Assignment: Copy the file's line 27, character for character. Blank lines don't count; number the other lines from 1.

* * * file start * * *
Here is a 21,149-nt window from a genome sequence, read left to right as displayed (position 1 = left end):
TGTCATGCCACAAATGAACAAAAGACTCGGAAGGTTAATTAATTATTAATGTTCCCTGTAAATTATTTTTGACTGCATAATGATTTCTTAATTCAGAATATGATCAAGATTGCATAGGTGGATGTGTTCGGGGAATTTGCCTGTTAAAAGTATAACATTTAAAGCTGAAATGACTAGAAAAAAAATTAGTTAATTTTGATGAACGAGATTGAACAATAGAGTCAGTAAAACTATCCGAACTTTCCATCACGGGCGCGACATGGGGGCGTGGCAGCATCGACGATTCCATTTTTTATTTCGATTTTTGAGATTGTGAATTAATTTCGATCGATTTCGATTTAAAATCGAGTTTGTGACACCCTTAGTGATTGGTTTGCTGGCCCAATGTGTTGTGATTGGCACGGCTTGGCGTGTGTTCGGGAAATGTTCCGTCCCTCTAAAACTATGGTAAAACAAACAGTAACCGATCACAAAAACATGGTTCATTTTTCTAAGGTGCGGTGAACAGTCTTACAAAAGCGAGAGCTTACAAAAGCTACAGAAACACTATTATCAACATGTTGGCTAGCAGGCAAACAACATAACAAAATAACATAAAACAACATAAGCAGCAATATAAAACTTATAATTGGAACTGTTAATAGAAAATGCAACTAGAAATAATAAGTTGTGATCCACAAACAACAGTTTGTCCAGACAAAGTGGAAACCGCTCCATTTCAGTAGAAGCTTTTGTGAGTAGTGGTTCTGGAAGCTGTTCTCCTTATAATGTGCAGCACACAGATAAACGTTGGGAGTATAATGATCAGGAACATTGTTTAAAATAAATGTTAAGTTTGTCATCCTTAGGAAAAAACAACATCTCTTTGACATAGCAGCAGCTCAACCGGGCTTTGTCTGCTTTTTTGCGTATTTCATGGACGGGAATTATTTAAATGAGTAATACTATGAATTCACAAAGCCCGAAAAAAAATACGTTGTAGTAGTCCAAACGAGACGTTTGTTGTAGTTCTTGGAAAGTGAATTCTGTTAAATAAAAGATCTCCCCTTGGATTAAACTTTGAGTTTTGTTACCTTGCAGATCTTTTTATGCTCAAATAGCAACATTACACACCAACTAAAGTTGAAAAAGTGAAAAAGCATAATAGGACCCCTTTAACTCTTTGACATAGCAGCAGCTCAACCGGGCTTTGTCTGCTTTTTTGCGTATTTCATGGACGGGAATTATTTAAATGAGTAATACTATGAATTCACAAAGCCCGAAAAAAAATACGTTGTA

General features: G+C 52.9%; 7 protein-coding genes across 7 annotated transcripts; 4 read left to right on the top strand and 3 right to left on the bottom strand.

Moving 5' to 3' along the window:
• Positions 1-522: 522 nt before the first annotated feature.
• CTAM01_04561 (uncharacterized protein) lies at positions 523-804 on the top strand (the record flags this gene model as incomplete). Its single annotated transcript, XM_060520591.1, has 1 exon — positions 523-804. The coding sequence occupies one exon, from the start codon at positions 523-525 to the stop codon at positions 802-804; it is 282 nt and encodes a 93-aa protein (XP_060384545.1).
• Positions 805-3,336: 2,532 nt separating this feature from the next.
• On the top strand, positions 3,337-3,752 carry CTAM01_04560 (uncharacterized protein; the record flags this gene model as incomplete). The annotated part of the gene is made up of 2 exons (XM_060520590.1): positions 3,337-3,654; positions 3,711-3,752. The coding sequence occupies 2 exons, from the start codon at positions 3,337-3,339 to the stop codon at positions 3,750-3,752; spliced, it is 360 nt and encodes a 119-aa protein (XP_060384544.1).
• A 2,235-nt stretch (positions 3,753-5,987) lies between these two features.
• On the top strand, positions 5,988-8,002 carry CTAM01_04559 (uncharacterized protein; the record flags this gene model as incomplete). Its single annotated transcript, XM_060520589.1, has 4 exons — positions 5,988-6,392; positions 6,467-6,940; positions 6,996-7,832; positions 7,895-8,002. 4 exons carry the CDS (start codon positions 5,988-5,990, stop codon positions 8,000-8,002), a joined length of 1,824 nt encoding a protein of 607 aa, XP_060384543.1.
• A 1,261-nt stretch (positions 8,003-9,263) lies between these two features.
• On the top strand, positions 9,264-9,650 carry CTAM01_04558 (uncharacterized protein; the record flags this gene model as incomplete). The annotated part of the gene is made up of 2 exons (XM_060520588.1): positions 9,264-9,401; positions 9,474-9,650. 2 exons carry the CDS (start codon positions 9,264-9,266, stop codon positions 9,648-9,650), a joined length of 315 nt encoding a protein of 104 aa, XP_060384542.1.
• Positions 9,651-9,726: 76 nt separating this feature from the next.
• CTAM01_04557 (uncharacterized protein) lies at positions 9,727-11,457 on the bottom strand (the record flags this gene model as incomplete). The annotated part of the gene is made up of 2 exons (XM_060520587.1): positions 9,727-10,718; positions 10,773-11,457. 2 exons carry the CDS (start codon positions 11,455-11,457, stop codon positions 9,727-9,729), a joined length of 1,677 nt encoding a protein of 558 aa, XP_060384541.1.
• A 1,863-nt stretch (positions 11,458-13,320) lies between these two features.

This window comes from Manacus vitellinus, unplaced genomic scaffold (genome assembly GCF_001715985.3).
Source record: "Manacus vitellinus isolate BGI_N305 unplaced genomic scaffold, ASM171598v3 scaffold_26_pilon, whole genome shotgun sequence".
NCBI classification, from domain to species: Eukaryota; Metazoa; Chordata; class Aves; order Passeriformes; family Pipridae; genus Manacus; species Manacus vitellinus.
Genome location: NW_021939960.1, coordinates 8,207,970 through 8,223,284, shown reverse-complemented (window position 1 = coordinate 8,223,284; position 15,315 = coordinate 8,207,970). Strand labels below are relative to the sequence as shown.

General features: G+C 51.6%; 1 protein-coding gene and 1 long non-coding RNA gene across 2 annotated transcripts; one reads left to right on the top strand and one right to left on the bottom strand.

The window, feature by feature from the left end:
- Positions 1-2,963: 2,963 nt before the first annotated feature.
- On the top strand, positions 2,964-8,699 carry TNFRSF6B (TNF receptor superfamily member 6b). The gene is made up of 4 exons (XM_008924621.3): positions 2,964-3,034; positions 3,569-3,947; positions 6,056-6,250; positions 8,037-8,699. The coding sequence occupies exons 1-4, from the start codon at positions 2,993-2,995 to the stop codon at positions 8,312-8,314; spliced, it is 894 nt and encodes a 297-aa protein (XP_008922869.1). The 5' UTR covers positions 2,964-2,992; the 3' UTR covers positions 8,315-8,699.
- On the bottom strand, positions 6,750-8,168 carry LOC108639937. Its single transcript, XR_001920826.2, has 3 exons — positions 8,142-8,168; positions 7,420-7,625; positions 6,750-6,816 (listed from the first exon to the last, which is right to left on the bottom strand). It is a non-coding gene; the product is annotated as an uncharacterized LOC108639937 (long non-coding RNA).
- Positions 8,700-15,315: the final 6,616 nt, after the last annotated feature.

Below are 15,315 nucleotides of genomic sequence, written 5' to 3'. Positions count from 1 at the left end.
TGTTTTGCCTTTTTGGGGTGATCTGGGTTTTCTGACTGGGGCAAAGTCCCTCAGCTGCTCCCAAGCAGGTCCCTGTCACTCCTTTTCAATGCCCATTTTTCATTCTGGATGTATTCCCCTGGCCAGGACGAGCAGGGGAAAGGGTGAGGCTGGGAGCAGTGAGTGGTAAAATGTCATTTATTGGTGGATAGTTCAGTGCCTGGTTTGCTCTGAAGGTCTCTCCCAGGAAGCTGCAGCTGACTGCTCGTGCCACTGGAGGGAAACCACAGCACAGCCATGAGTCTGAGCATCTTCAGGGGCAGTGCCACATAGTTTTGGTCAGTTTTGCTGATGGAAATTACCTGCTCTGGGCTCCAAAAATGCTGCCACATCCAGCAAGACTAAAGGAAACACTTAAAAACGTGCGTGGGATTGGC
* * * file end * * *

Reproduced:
TGTTTTGCCTTTTTGGGGTGATCTGGGTTTTCTGACTGGGGCAAAGTCCCTCAGCTGCTCCCAAGCAGGTCCCTGTCACTCCTTTTCAATGCCCATTTTTCATTCTGGATGTATTCCCCTGGCCAGGACGAGCAGGGGAAAGGGTGAGGCTGGGAGCAGTGAGTGGTAAAATGTCATTTATTGGTGGATAGTTCAGTGCCTGGTTTGCTCTGAAGGTCTCTCCCAGGAAGCTGCAGCTGACTGCTCGTGCCACTGGAGGGAAACCACAGCACAGCCATGAGTCTGAGCATCTTCAGGGGCAGTGCCACATAGTTTTGGTCAGTTTTGCTGATGGAAATTACCTGCTCTGGGCTCCAAAAATGCTGCCACATCCAGCAAGACTAAAGGAAACACTTAAAAACGTGCGTGGGATTGGC